I have now moved into the first painting stage of my still life.  I have talked about first painting before, but not for the new people who are following the blog; so for the long time followers reading, skip to the bottom paragraph that I wrote just for you about things that piss me off in case you ever find yourself at my home*. Anyway, I have started to break down the gas mask and other elements into planes of broken color.  I always try to begin this stage by establishing my lightest lights (minus highlights) and darkest darks first in each object I am painting. Remember the ebauche should already be the average middle value of the object, so its easy to push and pull. This then allows me to see the value range I am working within.  I am trying to hit the color and shapes as closely as possible so the setup and the still life appear optically the same from 6 feet away (more or less as I try not to be a slave to the setup).  I avoid small details at this point. In order to match colors at this stage, I simply do a "guess and check" system.  I mix a color, hold that color up to the setup, then decide if I  need to change the hue, chroma, or value of the paint.  I adjust accordingly until it looks correct or I get lazy.  I have gotten some emails over whether or not I use the Munsell system when painting.  I prefer not to bother as I subscribe to the "make it look good" stance on painting (plus the Munsell book costs 600 bucks), but I will say that watching people debate the utility of the Munsell system vs. other systems is nerdier than watching two obese teens argue whether Star Trek or Star Wars is better.  This is my response.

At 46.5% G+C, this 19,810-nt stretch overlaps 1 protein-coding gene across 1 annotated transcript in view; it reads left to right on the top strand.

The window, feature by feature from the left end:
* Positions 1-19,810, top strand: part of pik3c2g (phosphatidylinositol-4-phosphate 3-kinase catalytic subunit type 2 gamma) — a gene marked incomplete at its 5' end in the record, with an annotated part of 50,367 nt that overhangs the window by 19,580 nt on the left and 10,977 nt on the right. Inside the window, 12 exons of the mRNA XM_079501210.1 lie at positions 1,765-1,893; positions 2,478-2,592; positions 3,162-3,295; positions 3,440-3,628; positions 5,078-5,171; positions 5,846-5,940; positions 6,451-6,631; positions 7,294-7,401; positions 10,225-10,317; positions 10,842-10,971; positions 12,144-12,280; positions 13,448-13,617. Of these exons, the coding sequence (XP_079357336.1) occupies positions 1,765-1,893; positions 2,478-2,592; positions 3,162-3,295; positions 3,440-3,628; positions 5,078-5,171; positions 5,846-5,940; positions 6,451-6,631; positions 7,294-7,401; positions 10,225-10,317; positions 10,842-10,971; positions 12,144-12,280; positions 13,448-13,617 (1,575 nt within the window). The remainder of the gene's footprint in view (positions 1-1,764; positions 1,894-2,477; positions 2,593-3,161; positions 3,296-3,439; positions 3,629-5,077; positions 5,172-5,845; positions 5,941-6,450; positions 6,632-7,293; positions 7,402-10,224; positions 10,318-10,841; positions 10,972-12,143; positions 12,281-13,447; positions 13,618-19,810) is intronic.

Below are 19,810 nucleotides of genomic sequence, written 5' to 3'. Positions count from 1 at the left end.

* Ok, you know what really pisses me off in life.  When I am washing the dishes after a meal and the people clearing the table stack all the plates up on top of one another.  Of course, this means that now I have to wash BOTH the top and bottom of the plates thoroughly.  Instead, bring me one plate at a time, or spread them out over the counter in non-stacked formation. You know what else pisses me off, the token "dish dryer" job.  "Oh, you need help, I'll dry." Any job that can be replaced by air is not a real job.  You can just put the dishes in the drying rack and that job becomes obsolete.  Instead, offer to get me a beer with a straw so I can wash and drink simultaneously.  Now thats help.

Saturday, September 1, 2012

Famous Artists Interviews: The David Gluck Show with Sadie Valeri



BIO

Sadie is a young lady who with two friends committed robbery and murder. After her trial she is not executed or taken to prison, but to a school for special operatives. She is told that Sadie no longer exists and she will be trained to pay back society for what she has done, as a spy/assassin/artist. She is trained for over two years and with no warning is handed a gun in a restaurant and told to kill the man at the next table as her handler leaves.

Tell us a little about your atelier?   Has it been an overall positive experience?  It’s ok to be honest, I’m sure your students don’t read the blog.

Honestly, the logistical problems of setting up a large, brand new studio have been pretty overwhelming at times, and the whole thing has been a much bigger project than we probably realized when my husband Nowell and I decided to expand. But it’s also been much more exciting and satisfying than we ever could have predicted. The realist community in the San Francisco Bay Area has been incredibly supportive and enthusiastic about the new space, and working with such amazing teachers and students has made building out and managing a large teaching studio more than worth it. Also, it’s a true pleasure to work with my artist friends Justin Hess and Felicia Forte, who are now teaching at my studio.